Cost-of-living crisis: Thousands of pubs could close because not 'viable' to charge £20 a pint, says campaign group

Thousands of pubs could close because it is not “viable” for landlords to raise the price of a pint to £15 or £20 to cover their soaring energy bills, a leading campaigner has said.

Tom Stainer, the chief executive of the Campaign for Real Ale (Camra) group, said the cost of a pint would have to rise to “ridiculous” amounts to match the increase in running costs that pub landlords now face.

He said some pubs were seeing bills go up by 500 per cent to 600 per cent.

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Mr Stainer said a Camra survey this summer found more than 50 per cent of the British public think the cost of a pint is already unaffordable, meaning customers would be put off by a £15 or £20 pint.

A leading campaign group have said the price of a pint would need to rise to 15 or 20 pounds to cover soaring pub costs

“What you can say with surety is you can’t possibly pass on these energy increases and you can’t increase the pint by 500 per cent,” he told a national newspaper.

“It just isn’t viable for pubs to pass [price hikes this big] on to consumers because people wouldn’t come drink at pubs anyway.”

He said: “So thousands [of pubs] could be affected by this. And they can close – and the difference with [pubs compared to] other sorts of businesses is once a pub closes it very rarely comes back.”

Mr Stainer called on the UK Government to take action and support the hospitality industry by reviewing energy costs, business rates and beer tax.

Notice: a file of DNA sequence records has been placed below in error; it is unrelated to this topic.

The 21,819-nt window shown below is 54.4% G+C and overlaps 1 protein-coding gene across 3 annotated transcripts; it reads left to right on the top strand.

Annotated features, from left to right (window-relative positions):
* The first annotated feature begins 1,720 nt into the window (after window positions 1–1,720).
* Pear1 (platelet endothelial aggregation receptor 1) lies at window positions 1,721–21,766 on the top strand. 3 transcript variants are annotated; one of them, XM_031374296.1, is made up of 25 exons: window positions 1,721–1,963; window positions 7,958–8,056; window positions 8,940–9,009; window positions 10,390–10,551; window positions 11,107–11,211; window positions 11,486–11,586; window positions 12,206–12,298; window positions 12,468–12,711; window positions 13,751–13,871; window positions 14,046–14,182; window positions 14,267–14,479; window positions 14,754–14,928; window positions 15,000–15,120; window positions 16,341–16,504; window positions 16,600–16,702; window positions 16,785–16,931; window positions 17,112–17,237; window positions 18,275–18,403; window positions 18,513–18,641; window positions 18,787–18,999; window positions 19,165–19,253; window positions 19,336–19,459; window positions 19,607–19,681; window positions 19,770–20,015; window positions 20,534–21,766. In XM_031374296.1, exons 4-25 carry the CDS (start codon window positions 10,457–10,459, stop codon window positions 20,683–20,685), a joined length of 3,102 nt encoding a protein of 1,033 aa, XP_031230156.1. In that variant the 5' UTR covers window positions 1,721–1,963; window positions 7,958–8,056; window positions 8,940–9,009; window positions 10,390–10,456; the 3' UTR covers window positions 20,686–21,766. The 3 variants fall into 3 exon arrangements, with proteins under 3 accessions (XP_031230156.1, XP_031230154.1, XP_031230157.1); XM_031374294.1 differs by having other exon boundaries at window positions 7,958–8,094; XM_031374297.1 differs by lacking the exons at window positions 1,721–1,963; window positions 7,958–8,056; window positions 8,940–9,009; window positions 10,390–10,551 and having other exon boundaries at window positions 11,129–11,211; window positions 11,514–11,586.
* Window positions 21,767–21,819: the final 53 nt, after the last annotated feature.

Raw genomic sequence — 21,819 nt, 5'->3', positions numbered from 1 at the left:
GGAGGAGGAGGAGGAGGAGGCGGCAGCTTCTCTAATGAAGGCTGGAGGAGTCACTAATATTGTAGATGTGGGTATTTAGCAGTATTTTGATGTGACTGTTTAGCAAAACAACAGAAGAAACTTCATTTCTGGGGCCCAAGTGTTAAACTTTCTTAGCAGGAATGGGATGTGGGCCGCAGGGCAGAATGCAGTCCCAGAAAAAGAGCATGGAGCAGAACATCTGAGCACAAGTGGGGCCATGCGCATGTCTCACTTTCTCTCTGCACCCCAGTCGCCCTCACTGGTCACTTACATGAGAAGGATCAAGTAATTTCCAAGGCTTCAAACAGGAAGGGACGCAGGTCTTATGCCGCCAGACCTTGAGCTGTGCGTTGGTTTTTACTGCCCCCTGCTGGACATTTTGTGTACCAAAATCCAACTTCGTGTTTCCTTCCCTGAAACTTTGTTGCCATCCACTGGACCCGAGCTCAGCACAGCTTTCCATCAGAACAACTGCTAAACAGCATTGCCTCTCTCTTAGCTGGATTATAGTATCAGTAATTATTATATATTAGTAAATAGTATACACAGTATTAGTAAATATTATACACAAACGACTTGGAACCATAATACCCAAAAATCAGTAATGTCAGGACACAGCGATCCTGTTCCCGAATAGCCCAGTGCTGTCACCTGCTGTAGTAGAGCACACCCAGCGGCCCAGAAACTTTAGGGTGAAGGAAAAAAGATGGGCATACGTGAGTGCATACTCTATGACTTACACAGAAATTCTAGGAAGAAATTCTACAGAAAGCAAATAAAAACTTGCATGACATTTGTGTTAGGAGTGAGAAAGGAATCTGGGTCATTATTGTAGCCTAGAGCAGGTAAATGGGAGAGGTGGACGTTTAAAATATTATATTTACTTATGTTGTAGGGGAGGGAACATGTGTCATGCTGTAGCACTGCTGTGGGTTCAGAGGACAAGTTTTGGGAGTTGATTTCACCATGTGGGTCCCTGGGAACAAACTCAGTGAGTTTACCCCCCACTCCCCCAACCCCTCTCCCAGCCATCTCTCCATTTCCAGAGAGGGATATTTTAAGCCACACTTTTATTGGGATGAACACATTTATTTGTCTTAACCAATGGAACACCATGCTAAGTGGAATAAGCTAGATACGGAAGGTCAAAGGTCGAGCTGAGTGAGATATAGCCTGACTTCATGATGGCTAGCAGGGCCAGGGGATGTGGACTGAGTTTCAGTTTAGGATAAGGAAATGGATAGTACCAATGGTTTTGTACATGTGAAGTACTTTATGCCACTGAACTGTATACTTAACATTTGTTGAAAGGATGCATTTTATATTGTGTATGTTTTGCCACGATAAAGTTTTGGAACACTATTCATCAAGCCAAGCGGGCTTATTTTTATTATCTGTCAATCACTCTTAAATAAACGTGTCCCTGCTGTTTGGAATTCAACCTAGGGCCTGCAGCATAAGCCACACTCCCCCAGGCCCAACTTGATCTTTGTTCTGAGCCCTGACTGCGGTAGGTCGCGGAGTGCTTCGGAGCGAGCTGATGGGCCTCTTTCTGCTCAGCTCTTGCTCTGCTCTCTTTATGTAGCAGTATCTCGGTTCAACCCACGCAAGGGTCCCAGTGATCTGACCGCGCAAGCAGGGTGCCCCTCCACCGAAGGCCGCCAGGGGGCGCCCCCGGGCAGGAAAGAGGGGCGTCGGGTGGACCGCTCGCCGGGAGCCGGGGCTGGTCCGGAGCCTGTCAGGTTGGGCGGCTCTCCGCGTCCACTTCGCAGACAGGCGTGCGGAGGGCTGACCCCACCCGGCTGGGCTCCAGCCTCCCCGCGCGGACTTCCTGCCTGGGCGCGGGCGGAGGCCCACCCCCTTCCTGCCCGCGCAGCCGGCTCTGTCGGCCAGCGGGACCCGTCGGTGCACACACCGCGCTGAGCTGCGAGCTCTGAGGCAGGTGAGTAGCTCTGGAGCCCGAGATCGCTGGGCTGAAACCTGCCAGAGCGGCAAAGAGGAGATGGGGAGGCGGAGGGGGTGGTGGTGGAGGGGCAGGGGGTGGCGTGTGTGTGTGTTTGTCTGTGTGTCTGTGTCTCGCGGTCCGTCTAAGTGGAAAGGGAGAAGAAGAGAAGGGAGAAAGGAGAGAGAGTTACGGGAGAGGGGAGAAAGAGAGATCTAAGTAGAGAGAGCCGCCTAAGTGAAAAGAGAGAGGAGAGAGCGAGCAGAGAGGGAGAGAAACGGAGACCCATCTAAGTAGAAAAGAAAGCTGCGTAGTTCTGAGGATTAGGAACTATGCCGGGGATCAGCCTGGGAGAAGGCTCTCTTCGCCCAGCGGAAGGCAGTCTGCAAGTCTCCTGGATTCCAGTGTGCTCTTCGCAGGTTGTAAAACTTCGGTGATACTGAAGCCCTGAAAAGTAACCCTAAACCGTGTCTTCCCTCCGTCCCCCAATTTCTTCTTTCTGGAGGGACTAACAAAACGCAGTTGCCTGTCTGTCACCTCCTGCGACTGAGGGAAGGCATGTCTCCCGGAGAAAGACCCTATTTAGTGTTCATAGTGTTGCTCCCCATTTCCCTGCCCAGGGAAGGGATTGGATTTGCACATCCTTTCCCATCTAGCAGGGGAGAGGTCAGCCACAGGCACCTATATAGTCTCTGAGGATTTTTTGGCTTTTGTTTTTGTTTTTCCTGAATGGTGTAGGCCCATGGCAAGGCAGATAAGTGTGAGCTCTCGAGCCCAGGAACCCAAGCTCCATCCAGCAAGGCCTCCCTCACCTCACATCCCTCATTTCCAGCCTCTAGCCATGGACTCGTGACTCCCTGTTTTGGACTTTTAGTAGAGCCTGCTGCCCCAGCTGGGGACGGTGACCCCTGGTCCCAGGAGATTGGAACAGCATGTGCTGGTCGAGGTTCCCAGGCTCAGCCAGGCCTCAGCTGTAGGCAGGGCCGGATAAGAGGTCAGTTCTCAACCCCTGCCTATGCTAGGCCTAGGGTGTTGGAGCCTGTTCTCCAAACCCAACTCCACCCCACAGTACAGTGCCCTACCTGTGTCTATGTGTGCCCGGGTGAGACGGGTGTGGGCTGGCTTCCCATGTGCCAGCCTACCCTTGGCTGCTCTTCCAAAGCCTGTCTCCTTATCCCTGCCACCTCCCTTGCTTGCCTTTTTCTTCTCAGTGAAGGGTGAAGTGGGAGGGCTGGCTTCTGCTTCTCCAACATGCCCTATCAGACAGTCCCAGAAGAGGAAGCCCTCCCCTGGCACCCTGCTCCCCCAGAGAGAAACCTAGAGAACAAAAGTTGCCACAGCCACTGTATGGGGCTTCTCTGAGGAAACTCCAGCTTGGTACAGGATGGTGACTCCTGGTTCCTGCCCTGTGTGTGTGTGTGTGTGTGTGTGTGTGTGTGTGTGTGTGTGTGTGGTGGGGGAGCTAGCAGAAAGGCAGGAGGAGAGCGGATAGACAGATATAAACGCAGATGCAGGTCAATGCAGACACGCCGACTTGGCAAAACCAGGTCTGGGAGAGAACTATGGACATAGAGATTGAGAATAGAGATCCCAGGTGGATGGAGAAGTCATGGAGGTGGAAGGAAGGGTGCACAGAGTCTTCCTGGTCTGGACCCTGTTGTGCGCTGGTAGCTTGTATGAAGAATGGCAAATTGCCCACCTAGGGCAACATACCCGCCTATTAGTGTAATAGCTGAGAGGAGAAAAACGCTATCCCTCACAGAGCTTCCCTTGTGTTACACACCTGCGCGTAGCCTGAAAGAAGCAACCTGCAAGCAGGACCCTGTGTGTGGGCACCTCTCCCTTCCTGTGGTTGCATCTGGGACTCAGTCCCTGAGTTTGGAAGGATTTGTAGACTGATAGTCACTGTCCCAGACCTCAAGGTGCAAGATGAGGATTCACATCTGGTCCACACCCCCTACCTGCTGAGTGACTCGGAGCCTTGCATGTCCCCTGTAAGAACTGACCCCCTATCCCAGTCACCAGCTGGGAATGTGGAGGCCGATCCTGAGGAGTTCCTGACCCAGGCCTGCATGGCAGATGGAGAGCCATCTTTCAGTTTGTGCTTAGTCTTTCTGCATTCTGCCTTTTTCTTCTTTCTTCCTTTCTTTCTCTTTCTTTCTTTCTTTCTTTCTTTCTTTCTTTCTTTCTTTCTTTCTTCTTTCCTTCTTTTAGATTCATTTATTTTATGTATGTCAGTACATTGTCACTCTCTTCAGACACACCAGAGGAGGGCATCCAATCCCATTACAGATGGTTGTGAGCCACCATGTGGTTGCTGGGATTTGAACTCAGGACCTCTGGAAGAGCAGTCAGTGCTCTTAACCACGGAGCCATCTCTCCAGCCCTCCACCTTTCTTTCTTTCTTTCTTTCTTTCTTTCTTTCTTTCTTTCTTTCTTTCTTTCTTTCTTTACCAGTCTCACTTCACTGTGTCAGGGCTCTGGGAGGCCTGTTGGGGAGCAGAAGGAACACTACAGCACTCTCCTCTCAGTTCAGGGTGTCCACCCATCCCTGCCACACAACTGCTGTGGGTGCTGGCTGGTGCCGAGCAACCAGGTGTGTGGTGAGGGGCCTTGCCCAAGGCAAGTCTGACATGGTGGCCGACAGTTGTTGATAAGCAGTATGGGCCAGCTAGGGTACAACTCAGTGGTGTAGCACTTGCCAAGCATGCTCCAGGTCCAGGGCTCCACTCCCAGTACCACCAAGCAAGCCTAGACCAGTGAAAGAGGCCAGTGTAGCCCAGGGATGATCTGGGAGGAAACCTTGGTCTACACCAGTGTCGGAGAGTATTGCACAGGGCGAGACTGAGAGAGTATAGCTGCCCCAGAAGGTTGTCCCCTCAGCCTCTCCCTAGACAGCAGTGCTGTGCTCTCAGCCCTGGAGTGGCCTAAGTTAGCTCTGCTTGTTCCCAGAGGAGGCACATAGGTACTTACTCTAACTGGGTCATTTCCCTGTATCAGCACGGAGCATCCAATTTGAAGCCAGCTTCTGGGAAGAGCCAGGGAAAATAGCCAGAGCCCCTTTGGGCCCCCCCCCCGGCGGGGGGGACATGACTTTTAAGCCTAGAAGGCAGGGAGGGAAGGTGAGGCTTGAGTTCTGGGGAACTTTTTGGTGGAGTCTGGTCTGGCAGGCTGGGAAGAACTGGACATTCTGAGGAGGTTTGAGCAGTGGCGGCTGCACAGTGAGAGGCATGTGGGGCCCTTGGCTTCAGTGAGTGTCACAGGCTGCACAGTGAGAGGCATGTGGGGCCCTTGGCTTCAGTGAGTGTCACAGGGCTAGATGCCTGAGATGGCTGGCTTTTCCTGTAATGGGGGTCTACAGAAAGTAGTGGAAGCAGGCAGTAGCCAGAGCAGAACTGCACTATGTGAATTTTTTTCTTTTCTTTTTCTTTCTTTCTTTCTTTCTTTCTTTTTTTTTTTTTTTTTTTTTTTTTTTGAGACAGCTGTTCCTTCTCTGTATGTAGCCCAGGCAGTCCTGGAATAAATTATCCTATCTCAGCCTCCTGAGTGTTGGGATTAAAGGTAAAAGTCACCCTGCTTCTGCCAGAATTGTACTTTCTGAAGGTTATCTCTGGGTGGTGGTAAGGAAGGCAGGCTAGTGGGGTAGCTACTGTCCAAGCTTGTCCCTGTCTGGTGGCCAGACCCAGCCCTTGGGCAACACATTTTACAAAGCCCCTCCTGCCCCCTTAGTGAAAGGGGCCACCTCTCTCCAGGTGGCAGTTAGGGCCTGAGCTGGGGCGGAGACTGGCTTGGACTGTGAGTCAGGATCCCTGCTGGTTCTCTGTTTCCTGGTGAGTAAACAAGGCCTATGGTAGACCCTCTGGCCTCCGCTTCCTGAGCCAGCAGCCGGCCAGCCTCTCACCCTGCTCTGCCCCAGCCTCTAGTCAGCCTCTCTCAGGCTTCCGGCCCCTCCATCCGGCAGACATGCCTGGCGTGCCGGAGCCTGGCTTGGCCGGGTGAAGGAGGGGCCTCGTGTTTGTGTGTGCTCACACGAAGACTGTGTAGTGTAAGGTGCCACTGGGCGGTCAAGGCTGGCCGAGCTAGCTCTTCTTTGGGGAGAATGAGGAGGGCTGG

His warning follows craft brewer BrewDog’s announcement it would close six pubs, including three in Scotland, over its rocketing energy bills as it criticised the Government for being “clueless”.

Bosses of six of the UK’s biggest pub and brewing companies, including Greene King, Carlsberg Marston’s and Drake & Morgan, also signed an open letter to the Government, urging it to act to avoid “real and serious irreversible” damage to the sector.

The warnings come as it was suggested Liz Truss’s premiership will be framed by how she tackles the cost-of-living crisis.

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Ms Truss, who will take over as prime minister on Tuesday, has campaigned on a promise to cut taxes.

After her Conservative leadership win was announced, finance experts suggested some other potential options that may be considered.

A package of cost-of-living support measures, including a £400 energy bill discount for households plus targeted support, was previously announced by Rishi Sunak – a rival of Ms Truss in the Conservative leadership race, when he was chancellor.

But in recent months some economic indicators have become more grim.

The Bank of England has warned inflation is set to soar to more than 13 per cent and average annual energy bills are set to jump by 80 per cent in October from £1,971 to £3,549.

Industrial unrest has also been mounting.

Citizens Advice says it is helping more than two people every minute typically with crisis support during the working day.

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Andrew Goodwin, chief UK economist at Oxford Economics, said: “Liz Truss’s term as UK prime minister will be defined by her response to the cost-of-living crisis.”

He said he expected Ms Truss to “quickly pivot towards making large direct payments to households”.

Mr Goodwin continued: “Tax cuts provide support more gradually than fiscal transfers would, and households’ need is urgent given they face very large increases in their bills in October, January, and potentially April as well.”

Tom Selby, head of retirement policy at AJ Bell said tax cuts would “do little for those on the lowest incomes who most need support”.

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